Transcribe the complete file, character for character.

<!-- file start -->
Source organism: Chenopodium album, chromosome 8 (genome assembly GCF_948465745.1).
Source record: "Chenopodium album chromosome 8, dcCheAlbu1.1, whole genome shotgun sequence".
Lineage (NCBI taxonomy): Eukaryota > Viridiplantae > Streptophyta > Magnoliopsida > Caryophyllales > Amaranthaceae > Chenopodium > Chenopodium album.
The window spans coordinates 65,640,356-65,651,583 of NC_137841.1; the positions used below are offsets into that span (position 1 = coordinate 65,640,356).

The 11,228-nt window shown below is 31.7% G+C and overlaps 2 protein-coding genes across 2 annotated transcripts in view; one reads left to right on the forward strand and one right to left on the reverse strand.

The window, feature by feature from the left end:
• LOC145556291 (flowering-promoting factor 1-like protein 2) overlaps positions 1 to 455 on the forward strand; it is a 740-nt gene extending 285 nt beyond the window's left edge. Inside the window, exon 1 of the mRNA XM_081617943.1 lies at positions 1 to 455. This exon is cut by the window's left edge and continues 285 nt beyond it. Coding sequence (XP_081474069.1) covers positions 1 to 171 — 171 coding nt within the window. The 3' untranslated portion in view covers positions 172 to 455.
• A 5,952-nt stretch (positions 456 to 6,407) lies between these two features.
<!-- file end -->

Source organism: Chenopodium album, chromosome 8 (genome assembly GCF_948465745.1).
Source record: "Chenopodium album chromosome 8, dcCheAlbu1.1, whole genome shotgun sequence".
Lineage (NCBI taxonomy): Eukaryota > Viridiplantae > Streptophyta > Magnoliopsida > Caryophyllales > Amaranthaceae > Chenopodium > Chenopodium album.
The window spans coordinates 65,640,356-65,651,583 of NC_137841.1; the positions used below are offsets into that span (position 1 = coordinate 65,640,356).

The 11,228-nt window shown below is 31.7% G+C and overlaps 2 protein-coding genes across 2 annotated transcripts in view; one reads left to right on the forward strand and one right to left on the reverse strand.

The window, feature by feature from the left end:
• LOC145556291 (flowering-promoting factor 1-like protein 2) overlaps positions 1 to 455 on the forward strand; it is a 740-nt gene extending 285 nt beyond the window's left edge. Inside the window, exon 1 of the mRNA XM_081617943.1 lies at positions 1 to 455. This exon is cut by the window's left edge and continues 285 nt beyond it. Coding sequence (XP_081474069.1) covers positions 1 to 171 — 171 coding nt within the window. The 3' untranslated portion in view covers positions 172 to 455.
• A 5,952-nt stretch (positions 456 to 6,407) lies between these two features.